“The silent endurance of these poor creatures’: the perceived virtue of silent suffering of the poor in nineteenth-century Ireland’, paper to the NUIM History Forum, 7 Feb. 2014.

“Debilitating environments’: slums and child beggars in Ireland, c. 1800 – c. 1850’, paper read at the Economic and Social History Society of Ireland annual conference, NUI Galway, 23 November 2013.

‘Attempting history from below with sources from above: the case of urban begging in pre-famine Ireland’, paper read to An Foras Feasa postgraduate symposium, ‘Postgraduate research: scholarly challenges in the humanities’, NUI Maynooth, 8 March 2013.

‘The Church of Ireland parish and beggars’ badges in early-nineteenth-century Ireland’, paper delivered to the Irish History Students’ Association annual conference, Queen’s University Belfast, 2 March 2013.

‘Church of Ireland responses to mendicancy in pre-Famine Ireland’, paper delivered at the Strokestown Park International Famine Conference, co-hosted by the Department of History, NUIM, OPW/NUIM Archive and Research Centre and Strokestown Park House, County Roscommon, at Strokestown Park House, 13 September 2012.

‘The suppression of street begging in early-nineteenth-century Dublin’, paper delivered to the Irish History Students’ Association annual conference, NUI Galway, 2 March 2012.

‘Cork Street Fever Hospital: extracting the patient’s experience’, paper delivered at ‘The History of Science, Technology and Medicine’ conference at Collins Barracks, Dublin, 19 April 2011. Organised by the Historical Sciences Committee of the Royal Irish Academy.

‘The Cork Street Fever Hospital, Dublin, and pre-Famine fever epidemics’, paper presented to the Irish History Students’ Association annual conference, University College Cork, 26 February 2011.

Publications

Books

Begging, charity and religion in pre-Famine Ireland (Liverpool University Press, under contract).

The register of the Strangers’ Friend Society, Dublin, 1794-99 (Irish Manuscripts Commission, forthcoming).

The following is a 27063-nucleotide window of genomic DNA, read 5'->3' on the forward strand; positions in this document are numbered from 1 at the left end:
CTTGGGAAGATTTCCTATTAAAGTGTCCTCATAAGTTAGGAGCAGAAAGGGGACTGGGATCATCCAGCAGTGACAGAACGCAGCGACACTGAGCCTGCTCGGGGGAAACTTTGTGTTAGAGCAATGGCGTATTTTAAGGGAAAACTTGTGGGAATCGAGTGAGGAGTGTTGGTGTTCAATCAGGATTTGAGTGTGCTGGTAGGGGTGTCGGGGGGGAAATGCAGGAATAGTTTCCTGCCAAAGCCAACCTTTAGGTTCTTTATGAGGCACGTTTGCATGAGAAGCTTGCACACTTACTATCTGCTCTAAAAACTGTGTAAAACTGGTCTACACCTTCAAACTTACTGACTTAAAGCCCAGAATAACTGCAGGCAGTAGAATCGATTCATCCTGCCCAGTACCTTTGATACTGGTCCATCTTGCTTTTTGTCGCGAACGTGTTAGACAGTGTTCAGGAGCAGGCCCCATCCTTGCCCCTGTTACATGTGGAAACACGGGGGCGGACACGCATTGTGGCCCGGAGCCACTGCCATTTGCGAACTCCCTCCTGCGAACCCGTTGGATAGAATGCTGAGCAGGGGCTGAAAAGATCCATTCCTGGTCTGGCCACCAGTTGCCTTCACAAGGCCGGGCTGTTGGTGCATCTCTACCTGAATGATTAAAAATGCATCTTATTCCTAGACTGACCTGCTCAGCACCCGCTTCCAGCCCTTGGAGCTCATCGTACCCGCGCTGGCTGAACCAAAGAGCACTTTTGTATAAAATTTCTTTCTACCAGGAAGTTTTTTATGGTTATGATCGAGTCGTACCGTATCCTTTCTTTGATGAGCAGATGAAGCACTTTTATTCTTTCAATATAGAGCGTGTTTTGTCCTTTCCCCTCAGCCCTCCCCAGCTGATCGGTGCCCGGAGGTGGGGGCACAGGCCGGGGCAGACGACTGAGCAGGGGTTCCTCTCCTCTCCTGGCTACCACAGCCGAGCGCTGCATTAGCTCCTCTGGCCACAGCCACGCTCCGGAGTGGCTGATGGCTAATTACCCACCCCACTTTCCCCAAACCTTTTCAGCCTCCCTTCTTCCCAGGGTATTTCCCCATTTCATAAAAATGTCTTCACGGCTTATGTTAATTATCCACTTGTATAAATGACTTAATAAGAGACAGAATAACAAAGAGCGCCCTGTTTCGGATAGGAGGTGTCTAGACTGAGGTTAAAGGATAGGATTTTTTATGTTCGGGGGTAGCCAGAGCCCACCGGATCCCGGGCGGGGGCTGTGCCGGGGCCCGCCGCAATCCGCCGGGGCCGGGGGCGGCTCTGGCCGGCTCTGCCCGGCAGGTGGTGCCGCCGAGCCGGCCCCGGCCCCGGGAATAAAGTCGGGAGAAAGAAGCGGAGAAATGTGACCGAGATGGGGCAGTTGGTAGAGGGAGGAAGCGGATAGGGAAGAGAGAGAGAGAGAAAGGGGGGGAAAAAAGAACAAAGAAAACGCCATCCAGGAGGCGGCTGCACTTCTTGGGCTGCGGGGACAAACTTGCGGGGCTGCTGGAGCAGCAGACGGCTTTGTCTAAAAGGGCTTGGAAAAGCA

Peer Reviewed Journals

‘The diary of Alicia Walshe (Mother Catherine), Religious Sister of Charity, 1812-25’ in Archivium Hibernicum, lxx (forthcoming, 2017).

Other Journals

‘Poor relief in pre-Famine Roscommon: the case of parish vestries’ in Roscommon Historical and Archaeological Society Journal (2016), pp 28-29.

‘ “Surely this monstrous inconvenience is not of an insurmountable nature”: responding to street begging in pre-Poor Law Dublin’ in Austin Stewart (ed.), Maynooth University History Forum third annual conference, 11 October 2014: papers (Maynooth, 2016), pp 3-14.

‘The early years of the Strangers’ Friend Society, Dublin: 1790-1845’ in Bulletin of the Methodist Historical Society, xviii, no. 35 (2014), pp 65-93.

“Are you mad also?’: The murder of Sergeant Michael Rogan and his family in
Ballinadrimna, Co. Kildare in 1892’ in Journal of the County Kildare Archaeological Society, xx, part ii (2010-2011), pp 159-72.

Electronic Publications

‘Parochial Officers of Health in pre-Famine Dublin’, guest contribution to History of Medicine in Ireland blog, February 2016 (http://historyofmedicineinireland.blogspot.ie)

Various pieces, contributed to ‘Holinshed Revisited’ history blog, available at http://holinshedrevisited.wordpress.com/

Reviews

Review of Ciarán Ó Murchadha, Figures in a Famine landscape (London and New York : Bloomsbury, 2016) in Social History, 42:2 (2017), pp 294-5.